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  • DScientist

    The book On Killing by military psychologist David Grossman goes into great detail the effects killing has on our service members. I highly recommend it. To summarize the book, the U.S. military was god-awful at training people to kill up until the Vietnam War. In previous wars, combatants would have something like 20 percent accuracy since training only included shooting at bullseye targets or similarly non-human looking ones. Now, the military trains soldiers to kill by popping up and down human silhouette dummies and have reached something approaching 90 to 95 percent accuracy. The dummies fall down after being shot, replicating the effect killing would have on a battlefield. The training reduces kill shots to muscle memory so that there is no instinctual resistance to the act. Oftentimes, the soldier comes to grip with his or her actions after the fact. Granted, a small number of people don’t have this problem and are some variety of sociopath. The point of me writing this is just to add to Myke’s point that war is an industrialized creature. It certainly is.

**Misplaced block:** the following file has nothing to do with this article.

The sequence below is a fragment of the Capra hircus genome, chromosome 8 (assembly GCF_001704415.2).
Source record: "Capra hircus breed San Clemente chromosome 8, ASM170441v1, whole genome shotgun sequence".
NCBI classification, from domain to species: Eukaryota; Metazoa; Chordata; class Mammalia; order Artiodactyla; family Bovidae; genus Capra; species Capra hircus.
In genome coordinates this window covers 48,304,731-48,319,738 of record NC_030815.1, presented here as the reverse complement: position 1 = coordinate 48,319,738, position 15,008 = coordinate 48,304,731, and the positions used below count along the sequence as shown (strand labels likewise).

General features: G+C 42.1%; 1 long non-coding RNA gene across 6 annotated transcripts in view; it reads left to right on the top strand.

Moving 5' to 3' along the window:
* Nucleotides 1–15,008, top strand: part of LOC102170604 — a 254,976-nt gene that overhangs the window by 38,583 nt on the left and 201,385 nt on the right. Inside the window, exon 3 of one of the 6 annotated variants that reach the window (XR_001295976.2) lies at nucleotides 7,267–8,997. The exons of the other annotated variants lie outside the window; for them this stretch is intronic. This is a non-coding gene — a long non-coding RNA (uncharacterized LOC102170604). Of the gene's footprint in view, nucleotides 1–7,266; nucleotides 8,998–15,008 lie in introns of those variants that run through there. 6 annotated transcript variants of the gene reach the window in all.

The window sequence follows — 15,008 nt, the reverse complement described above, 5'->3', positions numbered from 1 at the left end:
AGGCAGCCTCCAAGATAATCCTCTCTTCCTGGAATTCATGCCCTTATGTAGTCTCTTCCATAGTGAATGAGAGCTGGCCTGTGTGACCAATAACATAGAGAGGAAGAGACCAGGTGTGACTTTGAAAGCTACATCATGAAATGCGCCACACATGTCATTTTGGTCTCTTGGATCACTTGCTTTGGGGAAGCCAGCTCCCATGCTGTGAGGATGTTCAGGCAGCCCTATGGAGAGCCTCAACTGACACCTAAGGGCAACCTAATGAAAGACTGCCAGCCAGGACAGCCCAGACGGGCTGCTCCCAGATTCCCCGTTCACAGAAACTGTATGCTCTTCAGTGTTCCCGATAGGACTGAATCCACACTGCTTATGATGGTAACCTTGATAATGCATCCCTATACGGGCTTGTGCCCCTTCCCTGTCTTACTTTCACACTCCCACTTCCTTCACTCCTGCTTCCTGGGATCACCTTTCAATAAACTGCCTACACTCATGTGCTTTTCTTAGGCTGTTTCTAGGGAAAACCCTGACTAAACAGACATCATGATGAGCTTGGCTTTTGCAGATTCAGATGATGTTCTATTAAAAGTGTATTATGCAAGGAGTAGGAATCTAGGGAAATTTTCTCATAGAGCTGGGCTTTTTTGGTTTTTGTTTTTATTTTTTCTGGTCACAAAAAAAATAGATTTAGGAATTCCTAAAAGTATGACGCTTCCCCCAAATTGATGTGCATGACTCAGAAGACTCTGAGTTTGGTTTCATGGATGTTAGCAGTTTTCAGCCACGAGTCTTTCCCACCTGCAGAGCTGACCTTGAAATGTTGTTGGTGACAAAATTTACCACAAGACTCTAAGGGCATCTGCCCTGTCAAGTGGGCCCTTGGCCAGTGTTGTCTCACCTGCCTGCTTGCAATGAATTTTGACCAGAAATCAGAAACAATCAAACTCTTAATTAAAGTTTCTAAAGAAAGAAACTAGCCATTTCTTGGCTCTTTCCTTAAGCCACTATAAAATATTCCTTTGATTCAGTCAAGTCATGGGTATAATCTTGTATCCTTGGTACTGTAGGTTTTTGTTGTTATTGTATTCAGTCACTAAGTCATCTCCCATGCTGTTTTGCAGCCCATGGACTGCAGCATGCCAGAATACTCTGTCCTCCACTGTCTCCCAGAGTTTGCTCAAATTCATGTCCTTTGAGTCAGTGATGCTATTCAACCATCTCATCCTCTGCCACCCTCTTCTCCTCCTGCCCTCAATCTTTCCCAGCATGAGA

• Uncle Byron

    I think many soldiers in days of yore didn’t feel bad about killing. They were used to it. During the Renaissance armies often times didn’t take prisoners. And if they took a city they were given three days to rape and pillage.
    If a Roman legionaire admitted he felt bad over slaughtering some Celts he would have become a target of ridicule for his buddies. And if a Viking did likewise he probably would have gotten an axe in the head from his wife. I doubt Spanish Conquistadores or US Cavalrymen felt too bad about killing Native Americans. Not all of course. Cervantes seems to have felt bad about galley slaves. But a significant number would not care.

    And both you and your buddy are heroes in my book for killing terrorists.

  • Phil

    Great post Myke. It has been 42 years since I killed two men in Viet Nam. Yes, they were trying to kill me and my buddies. Kill or be killed. But still, I killed two men.
    The character William Munny in the movie “Unforgiven” said that it’s a hell of a thing to kill a man. You take away all he has, and all he was ever going to have.
    In all these years I have still not been able to resolve the ethical and emotional dilemma inside me. Drugs and alcohol provided some relief (more like escape I guess), but that stuff doesn’t work forever. I just have to live with it.